approached a tall man on a bench and asked if he had the "good stuff."

"We see this every day," said oneD.C. police officer who was on the 
scene, referring to a man clinging to a utility pole.

Some people become amorous on the drugs, said another veteran 
paramedic. Others become angry and sometimes violent. "The scary part 
is you never know what you're going to get," said Capt. Angel M. 
Lewis, a 20-year veteran paramedic who was able to coax the man away 
from the utility pole after he had pulled down his pants.

The man gripped by hysterical laughter near the Eastern Market Metro 
appeared to experience a "happy high" at first, Lewis said. But when 
they cornered him he screamed uncontrollably, and when they lifted 
him into the ambulance, he began chewing through his restraints.

The dancing man on Capitol Hill was clearly high, but "he didn't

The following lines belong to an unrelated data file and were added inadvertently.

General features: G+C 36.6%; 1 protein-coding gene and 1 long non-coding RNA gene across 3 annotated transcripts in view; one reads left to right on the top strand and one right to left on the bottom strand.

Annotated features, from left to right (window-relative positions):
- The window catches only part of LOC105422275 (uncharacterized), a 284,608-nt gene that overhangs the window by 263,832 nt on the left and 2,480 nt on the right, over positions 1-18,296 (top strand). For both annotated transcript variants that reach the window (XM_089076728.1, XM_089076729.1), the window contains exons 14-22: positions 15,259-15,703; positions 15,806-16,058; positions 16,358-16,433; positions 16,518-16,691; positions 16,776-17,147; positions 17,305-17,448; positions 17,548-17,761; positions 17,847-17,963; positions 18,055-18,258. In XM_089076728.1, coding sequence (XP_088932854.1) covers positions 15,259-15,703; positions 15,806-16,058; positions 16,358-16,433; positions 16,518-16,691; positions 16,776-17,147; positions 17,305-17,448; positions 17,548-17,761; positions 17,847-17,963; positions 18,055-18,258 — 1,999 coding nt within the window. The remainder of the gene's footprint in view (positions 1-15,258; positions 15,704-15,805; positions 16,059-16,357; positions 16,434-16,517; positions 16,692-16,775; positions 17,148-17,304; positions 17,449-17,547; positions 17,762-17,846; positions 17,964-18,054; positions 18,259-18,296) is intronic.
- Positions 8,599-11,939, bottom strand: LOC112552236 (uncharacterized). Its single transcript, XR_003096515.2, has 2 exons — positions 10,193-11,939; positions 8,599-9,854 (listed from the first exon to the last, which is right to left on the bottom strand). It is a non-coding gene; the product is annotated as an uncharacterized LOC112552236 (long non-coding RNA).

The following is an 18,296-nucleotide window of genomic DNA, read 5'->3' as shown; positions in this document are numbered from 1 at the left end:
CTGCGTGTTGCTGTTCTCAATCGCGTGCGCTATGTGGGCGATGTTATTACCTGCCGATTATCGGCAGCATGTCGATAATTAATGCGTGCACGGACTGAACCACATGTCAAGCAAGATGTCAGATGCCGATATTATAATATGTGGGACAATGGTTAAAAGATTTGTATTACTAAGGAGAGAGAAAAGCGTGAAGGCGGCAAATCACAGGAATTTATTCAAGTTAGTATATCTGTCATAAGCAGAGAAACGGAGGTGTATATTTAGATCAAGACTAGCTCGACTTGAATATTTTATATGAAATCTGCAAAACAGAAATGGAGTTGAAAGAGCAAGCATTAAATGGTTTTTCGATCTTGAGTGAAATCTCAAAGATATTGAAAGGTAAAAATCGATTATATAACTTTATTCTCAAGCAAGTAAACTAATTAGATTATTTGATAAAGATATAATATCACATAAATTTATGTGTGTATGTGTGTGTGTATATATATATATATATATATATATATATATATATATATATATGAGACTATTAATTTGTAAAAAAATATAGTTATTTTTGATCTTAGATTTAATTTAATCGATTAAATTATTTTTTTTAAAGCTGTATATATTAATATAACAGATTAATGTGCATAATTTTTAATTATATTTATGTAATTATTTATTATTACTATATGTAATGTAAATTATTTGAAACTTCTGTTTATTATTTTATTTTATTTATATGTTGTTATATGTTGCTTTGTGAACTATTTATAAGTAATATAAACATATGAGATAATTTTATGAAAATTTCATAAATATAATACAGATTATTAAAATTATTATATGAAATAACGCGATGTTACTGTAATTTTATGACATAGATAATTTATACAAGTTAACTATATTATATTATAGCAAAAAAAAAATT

appear violent at all," said a woman who was sipping wine with two 
other residents of a corner rowhouse as spectators applauded a soccer 
match across the street.

Lewis approached, pleading with the man to let her take his blood 
pressure and prick his finger to test his blood-sugar level. He 
walked to her supervisor's vehicle, a red Chevrolet Tahoe, and sat on 
the back bumper, the police officer at his side. "Did you do any 
drugs tonight?" Lewis asked. "K2?"

The man, in his mid-30s, told her he had smoked a full pack of a 
synthetic drug called Bizarro. He then fought her and others' 
attempts to get him on a stretcher, and then he lay on his back in 
the middle of the street.

"They can go from half asleep to combative and raging," said Holly 
O'Byrne, a paramedic who said some patients have been found nearly 
unconscious, and one recently tried to bite off a colleague's finger. 
"The drug is a game changer."

The worst part of the epidemic, officials say, is that the 
concoctions appear to keep changing. Several said they have seen 
signs recently of a more dangerous offering known as Trainwreck that